Mutimodality: More Than Just Gains

written by Danny Borges

The transition to digital text is resulting in many changes, including to paper based text itself.  In Gains and losses: New forms of texts, knowledge, and learning, Gunther Kress (2005) looks at this transition of moving from a mostly textual to mostly visual representation and how it is related to various factors, such as improved technology.  Kress argues that multimodal texts provide greater clarity and freedom, but his bias towards multimodality diminishes the effectiveness of his paper.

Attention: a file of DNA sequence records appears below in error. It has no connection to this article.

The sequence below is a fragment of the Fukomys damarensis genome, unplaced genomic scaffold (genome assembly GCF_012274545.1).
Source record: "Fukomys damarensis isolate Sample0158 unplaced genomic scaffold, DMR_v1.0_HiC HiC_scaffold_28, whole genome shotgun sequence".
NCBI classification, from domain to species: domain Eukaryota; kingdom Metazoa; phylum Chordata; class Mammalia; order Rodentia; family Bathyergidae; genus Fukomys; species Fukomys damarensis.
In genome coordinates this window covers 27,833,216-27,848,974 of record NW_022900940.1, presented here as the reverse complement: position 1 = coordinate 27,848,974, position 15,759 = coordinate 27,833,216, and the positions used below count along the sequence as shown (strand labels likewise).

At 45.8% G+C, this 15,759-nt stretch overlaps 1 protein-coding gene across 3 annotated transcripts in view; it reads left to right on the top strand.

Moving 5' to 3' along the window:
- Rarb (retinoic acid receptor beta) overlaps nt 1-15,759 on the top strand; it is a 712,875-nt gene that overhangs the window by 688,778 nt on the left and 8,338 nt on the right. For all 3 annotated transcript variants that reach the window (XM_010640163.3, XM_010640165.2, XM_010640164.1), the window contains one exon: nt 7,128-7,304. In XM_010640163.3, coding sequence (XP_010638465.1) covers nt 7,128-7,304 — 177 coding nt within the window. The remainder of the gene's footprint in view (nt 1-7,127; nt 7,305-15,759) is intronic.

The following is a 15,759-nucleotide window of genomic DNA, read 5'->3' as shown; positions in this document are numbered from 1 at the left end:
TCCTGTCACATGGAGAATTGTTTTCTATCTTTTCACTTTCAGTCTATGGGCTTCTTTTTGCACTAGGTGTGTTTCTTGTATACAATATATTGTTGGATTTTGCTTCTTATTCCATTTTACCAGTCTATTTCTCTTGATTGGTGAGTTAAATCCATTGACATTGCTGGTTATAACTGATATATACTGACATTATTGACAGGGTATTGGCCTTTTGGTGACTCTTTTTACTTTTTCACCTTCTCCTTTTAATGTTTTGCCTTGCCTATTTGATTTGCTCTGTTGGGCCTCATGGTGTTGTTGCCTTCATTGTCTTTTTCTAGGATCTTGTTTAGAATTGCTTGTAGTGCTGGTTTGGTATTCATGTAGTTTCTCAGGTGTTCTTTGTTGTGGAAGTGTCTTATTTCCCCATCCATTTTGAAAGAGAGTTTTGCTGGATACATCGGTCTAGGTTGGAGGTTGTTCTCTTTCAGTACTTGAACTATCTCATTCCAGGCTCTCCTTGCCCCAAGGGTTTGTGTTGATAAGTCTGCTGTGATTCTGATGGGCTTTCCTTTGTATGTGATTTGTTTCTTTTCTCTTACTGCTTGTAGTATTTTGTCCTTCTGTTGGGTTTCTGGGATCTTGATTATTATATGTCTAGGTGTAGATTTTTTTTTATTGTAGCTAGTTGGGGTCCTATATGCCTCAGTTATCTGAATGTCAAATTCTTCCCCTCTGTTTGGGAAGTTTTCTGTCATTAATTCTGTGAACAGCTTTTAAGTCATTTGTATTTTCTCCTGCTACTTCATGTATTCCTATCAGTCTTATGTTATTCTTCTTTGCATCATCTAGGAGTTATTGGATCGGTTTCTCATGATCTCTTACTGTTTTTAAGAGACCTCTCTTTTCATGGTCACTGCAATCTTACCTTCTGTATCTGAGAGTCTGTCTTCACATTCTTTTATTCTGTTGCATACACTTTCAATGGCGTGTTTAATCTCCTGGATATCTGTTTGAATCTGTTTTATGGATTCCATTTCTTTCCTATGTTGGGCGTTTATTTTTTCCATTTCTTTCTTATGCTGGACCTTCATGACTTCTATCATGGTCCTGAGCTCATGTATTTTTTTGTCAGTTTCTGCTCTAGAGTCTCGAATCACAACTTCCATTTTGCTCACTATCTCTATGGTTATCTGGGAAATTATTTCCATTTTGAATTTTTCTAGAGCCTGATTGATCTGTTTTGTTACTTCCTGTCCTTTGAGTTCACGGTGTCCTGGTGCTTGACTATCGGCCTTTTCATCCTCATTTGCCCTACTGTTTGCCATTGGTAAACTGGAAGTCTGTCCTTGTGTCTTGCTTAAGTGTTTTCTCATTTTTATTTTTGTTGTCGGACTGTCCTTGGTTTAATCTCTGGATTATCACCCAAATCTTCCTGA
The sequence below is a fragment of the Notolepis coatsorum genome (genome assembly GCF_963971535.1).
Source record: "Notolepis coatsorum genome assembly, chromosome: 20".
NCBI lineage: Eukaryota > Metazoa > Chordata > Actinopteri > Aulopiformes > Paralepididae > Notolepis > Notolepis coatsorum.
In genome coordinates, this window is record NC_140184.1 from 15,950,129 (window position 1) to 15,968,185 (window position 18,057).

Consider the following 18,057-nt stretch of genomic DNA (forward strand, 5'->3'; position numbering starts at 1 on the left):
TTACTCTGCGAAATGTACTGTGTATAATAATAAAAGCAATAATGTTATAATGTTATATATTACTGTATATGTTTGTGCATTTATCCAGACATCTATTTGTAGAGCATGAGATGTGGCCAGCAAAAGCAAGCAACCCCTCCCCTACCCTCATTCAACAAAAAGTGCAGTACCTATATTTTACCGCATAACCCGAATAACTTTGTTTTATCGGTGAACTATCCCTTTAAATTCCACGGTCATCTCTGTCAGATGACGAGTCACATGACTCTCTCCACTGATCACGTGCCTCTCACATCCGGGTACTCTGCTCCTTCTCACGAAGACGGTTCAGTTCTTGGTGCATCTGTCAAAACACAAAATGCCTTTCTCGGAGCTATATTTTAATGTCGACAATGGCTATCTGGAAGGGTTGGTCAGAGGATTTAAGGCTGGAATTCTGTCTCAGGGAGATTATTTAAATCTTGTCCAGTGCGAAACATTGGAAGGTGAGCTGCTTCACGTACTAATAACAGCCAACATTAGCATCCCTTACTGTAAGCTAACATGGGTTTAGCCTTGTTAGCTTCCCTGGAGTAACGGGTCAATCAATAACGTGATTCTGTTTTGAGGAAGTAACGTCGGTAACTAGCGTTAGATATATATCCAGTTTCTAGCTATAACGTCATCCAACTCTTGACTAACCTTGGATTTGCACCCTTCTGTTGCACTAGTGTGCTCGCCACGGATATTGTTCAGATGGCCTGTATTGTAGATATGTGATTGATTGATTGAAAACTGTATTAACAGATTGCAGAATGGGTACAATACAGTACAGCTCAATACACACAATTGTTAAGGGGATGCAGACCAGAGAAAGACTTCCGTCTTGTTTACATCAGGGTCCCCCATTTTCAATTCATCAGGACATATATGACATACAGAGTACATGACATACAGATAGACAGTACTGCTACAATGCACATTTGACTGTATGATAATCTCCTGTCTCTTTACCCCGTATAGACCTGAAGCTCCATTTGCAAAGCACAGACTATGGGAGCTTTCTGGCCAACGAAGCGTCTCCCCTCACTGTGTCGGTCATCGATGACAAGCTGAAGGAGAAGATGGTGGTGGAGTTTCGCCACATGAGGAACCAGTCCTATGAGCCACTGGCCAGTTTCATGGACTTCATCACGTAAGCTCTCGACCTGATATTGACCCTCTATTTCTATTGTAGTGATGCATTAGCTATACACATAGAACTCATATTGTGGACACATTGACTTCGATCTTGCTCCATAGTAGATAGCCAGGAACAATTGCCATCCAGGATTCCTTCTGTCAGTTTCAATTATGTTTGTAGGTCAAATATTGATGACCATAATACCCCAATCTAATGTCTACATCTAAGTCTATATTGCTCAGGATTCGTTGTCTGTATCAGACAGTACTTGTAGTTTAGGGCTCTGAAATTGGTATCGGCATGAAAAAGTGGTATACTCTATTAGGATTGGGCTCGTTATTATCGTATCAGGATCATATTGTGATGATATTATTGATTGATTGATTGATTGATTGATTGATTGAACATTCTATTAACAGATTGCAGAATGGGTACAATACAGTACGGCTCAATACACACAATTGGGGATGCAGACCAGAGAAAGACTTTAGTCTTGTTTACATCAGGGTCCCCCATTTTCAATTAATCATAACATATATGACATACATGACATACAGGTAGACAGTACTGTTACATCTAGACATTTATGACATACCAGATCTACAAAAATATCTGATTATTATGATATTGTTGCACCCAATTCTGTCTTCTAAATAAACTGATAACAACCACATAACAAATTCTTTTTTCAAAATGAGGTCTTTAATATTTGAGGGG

Kress explains that areas previously dominated by text are now co-existing with images (Kress, 2005).   These multimodal texts can even, at times, communicate more effectively with images.  The resulting tension between text and visual has brought about “a variety of responses, mostly negative, ranging from outright despair, anger and nostalgia to some still utopian voices on the other end of the spectrum” (Kress, 2005, p.5).  However, detractors fail to realize that “representation and communication are motivated by the social; its effects are outcomes of the economic and the political” (Kress, 2005, p.6).  Kress believes that the increasing use of multimodal texts will change the definition of ‘reading’ to be “taking meaning and making meaning from many sources of information” (Kress, 2005, p.17).